And here's the kicker. Even after your home is finally sold at foreclosure, it may just sit there for several more months--with you in it--before the new owner finally gets around to getting you out. If you really want to stay to the bitter end, know that the new owner will have to first serve you with a 30-day "notice to quit" before going to court to obtain an eviction order, and the court eviction process typically takes a couple of months before you absolutely have to move.

But it's not a good idea to have a judicial eviction action on record when you'll be seeking to rent a dwelling--so to be conservative, figure filing for bankruptcy will give you an additional three months of free housing after the foreclosure sale. All together, through a combination of your state's foreclosure laws and federal bankruptcy law, you can live in your home "rent free" for about a year and save up a financial cushion so you won't get into this position again.

To take full advantage of the bankruptcy laws in the manner described here, you will likely need the services of a bankruptcy lawyer. While you can normally file bankruptcy without a lawyer, and you always have the right to do so, a good knowledge of the bankruptcy laws is called for if the primary reason you are filing is to amass a nest egg in the manner I suggest. For example, whether you can keep all of the money you save before you file for Chapter 7 bankruptcy will depend on your state's property protection laws (exemptions). A lawyer is likely to charge a lot for orchestrating this type of strategy--typically between $2,000 and $4,000. However, because you are paying nothing for your shelter for up to a year, it may be worth your while, and you'll probably gain more time in your home than if you do it yourself.

To find out more about attempting to save for retirement while simultaneously trying to get out of debt, try reading Solve Your Money Troubles: Get Debt Collectors Off Your Back & Regain Financial Freedom, by Attorney Robin Leonard (Nolo).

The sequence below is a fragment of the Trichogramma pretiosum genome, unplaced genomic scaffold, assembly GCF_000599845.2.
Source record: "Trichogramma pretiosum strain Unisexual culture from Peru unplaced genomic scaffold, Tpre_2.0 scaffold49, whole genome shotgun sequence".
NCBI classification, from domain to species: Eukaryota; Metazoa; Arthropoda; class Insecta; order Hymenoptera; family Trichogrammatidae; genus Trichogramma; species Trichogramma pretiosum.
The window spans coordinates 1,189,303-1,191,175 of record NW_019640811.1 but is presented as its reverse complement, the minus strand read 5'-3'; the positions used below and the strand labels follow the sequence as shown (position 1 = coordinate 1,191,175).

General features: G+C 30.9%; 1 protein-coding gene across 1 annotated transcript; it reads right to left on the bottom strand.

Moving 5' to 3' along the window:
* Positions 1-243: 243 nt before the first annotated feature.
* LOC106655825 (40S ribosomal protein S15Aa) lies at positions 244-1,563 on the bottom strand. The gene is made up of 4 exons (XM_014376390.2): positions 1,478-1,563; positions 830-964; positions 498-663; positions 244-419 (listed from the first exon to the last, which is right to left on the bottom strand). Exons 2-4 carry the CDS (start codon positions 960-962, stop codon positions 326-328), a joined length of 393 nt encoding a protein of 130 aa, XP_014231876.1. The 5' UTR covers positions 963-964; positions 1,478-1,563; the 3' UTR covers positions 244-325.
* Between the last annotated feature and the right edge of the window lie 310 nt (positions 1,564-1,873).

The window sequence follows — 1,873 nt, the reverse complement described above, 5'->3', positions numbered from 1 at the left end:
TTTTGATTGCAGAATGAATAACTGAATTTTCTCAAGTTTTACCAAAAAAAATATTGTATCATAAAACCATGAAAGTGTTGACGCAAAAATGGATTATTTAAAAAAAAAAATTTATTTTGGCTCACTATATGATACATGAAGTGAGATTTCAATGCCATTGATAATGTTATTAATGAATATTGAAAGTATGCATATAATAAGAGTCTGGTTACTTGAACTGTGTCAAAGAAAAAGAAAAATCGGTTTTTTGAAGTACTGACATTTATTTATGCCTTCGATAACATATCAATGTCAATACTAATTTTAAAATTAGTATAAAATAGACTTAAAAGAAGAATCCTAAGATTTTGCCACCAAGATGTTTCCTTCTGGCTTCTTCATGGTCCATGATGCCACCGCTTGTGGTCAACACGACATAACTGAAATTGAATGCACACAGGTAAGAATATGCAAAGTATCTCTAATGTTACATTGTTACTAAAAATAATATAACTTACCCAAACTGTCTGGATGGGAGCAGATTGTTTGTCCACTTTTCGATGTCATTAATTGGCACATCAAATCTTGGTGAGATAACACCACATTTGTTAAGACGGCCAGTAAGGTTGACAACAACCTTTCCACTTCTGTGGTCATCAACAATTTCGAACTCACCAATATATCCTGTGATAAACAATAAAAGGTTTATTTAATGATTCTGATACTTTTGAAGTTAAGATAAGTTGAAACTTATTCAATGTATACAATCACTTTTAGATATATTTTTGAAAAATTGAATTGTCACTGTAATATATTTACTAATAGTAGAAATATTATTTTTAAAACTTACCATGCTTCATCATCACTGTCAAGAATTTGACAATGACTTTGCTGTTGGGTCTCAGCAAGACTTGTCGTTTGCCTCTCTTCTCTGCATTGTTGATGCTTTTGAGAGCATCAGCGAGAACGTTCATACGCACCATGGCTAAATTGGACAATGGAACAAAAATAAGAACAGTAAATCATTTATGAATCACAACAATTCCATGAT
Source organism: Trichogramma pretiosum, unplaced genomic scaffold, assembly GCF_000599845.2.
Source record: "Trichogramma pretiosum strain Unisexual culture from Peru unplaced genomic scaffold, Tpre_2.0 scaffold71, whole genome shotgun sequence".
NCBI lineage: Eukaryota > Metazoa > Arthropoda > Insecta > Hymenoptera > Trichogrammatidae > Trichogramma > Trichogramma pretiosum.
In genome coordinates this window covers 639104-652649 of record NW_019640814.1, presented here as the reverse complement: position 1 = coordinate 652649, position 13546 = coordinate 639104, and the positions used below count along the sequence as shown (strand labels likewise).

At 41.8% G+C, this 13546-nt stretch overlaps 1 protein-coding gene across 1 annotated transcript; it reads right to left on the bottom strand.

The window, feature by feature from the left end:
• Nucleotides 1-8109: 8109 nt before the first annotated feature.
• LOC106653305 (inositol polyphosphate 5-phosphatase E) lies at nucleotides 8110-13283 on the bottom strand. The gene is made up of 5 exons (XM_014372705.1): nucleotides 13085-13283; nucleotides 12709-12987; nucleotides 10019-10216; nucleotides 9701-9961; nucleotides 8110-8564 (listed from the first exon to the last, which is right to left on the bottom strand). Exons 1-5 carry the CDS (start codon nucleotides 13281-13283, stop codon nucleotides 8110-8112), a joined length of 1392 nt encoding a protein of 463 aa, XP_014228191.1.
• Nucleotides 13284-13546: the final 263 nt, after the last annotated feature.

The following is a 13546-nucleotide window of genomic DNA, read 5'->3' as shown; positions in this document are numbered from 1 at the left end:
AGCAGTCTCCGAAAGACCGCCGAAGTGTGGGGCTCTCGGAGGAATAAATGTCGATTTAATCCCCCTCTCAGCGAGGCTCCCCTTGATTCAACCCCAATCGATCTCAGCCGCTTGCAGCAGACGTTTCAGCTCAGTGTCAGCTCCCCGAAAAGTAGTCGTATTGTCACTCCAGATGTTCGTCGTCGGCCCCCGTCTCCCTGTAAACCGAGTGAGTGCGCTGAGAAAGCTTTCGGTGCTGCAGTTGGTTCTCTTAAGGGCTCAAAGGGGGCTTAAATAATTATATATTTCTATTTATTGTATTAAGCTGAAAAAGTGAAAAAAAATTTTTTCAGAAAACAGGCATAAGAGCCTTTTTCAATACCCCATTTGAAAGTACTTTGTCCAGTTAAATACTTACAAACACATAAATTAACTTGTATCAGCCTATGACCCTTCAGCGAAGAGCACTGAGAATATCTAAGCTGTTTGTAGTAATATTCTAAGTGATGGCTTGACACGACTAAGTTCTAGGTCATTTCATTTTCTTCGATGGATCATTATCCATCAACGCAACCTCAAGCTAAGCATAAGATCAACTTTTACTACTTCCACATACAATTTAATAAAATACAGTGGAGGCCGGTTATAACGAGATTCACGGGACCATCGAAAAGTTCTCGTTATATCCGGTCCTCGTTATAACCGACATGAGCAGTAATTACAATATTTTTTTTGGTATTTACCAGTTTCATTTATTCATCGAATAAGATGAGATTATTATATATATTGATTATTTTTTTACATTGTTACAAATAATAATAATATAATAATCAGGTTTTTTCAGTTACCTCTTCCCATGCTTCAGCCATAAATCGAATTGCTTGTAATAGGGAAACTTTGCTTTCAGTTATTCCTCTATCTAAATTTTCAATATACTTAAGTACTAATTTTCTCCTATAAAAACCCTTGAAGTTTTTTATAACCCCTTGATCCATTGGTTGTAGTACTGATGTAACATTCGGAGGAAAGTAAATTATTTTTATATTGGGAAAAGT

October 10, 2007

Beware Tort Lawyer Scams

Many of the law firms you see advertised on TV, the internet, and billboards operate under a standard retainer contract designed to produce hefty fees for themselves and associated medical providers, and little or nothing for their clients. Here's how it works.

You have been injured in an accident--usually one involving automobiles--and are seeking a recovery from the responsible person's insurance company. You contact that flashy law firm you saw on TV. You are presented with a retainer agreement that gives the law firm 1/3 of the total recovery and you 2/3 of what's left after medical costs incurred during the course of your case are paid.

Once you are signed up, the law firm sends you to a cooperating medical provider--a medical doctor or chiropractor depending on the nature of your injuries--for diagnosis and treatment. After the medical costs have been run up to the maximum possible level, the insurance company is approached for the purpose of obtaining a settlement offer, typically a percentage of the medical costs, and any lost wages.

To see how this settlement works under the standard retainer agreement, assume the insurance company offers you $10,000 based on $4,000 in medical costs run up by a cooperating chiropractor. If you accept, the law firm will get $3,333 (1/3 of the total recovery), the chiropractor will get $4,000, and you will get the rest ($2,667).

So, what's wrong with this picture? Few if any people would anticipate that their attorney would get more than them for what turns out to be just a few hours of work to obtain most settlements. In some cases the client gets nothing because the medical costs equal or exceed the amount left over after the lawyer is paid.

While these retainer agreements give the client the right to reject the settlement offer and go to trial, the law firm will typically downplay the value of the case, obtain another offer that throws a little more money the client's way, and psychologically coerce the client into settling.

The entire subject of contingency fees and how to reform them will be treated in an upcoming article. At the very least, however, a personal injury fee agreement should either:

  • provide a warning in upper case bold letters, at the top of the agreement, that the attorney will be paid 1/3 of any settlement even if the client ends up with nothing because of the medical costs, or

  • provide that the client will receive at least one dollar more than the attorney in any settlement negotiated by the attorney.

For more information about personal injury lawsuits, check out How to Win Your Personal Injury Claim, by Attorney Joseph L. Matthews (Nolo).